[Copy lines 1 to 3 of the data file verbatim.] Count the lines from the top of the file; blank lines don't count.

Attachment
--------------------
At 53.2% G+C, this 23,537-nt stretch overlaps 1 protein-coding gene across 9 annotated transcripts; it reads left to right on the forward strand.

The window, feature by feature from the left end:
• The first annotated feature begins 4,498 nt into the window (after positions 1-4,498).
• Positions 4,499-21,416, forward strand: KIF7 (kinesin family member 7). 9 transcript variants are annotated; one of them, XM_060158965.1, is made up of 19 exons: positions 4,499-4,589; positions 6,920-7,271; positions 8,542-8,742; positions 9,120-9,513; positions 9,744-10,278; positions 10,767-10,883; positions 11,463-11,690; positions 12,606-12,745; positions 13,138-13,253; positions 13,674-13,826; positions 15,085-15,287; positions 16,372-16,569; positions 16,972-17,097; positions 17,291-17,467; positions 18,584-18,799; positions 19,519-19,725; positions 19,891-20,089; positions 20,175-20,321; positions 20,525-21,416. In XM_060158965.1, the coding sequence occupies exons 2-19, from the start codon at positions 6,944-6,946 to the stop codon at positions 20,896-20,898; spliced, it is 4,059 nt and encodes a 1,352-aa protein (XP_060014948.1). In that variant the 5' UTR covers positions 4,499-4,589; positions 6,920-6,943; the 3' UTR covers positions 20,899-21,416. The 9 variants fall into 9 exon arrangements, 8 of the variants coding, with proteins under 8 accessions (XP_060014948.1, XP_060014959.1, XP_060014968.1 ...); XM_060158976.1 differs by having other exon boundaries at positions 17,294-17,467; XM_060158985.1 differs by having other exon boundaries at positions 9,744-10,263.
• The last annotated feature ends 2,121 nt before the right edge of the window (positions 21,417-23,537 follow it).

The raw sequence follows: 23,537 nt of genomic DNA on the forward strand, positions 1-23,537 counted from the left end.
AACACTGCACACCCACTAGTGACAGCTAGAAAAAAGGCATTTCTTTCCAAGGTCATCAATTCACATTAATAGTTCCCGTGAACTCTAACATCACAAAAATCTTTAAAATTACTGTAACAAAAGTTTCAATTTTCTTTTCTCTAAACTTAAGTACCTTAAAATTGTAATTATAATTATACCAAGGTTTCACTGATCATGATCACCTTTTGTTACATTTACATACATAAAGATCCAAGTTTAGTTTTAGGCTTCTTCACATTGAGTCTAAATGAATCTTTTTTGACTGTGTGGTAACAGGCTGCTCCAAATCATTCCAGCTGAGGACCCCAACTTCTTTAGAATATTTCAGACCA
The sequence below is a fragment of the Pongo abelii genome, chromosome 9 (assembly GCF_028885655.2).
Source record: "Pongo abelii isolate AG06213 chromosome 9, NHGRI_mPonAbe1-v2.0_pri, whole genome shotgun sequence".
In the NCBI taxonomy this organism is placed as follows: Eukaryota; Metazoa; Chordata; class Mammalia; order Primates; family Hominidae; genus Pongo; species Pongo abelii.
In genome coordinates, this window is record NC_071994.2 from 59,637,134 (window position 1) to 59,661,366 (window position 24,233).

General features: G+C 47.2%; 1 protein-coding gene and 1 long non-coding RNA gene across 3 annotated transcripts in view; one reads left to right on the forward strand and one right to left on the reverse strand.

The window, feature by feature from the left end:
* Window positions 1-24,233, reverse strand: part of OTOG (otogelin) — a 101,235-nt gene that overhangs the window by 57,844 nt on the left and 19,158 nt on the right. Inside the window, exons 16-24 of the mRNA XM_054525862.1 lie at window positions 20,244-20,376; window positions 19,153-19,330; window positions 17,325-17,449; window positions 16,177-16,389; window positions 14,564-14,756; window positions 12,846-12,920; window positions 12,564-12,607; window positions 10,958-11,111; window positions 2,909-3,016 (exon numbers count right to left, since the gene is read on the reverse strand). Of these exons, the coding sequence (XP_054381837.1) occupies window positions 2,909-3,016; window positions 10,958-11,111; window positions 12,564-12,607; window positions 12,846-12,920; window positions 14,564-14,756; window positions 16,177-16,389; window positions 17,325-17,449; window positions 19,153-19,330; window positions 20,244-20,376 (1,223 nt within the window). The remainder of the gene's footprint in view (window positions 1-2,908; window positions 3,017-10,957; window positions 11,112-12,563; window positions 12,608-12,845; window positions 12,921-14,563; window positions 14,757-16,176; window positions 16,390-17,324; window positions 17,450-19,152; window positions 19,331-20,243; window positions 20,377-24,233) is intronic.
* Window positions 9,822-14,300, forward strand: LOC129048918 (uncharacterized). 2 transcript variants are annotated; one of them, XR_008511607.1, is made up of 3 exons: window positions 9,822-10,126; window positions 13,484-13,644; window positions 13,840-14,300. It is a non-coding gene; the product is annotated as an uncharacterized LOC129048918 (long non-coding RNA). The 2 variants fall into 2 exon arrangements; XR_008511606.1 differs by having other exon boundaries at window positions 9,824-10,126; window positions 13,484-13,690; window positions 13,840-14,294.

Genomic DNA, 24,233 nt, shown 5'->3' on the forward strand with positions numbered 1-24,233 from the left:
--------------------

At 53.2% G+C, this 23,537-nt stretch overlaps 1 protein-coding gene across 9 annotated transcripts; it reads left to right on the forward strand.

The window, feature by feature from the left end:
• The first annotated feature begins 4,498 nt into the window (after positions 1-4,498).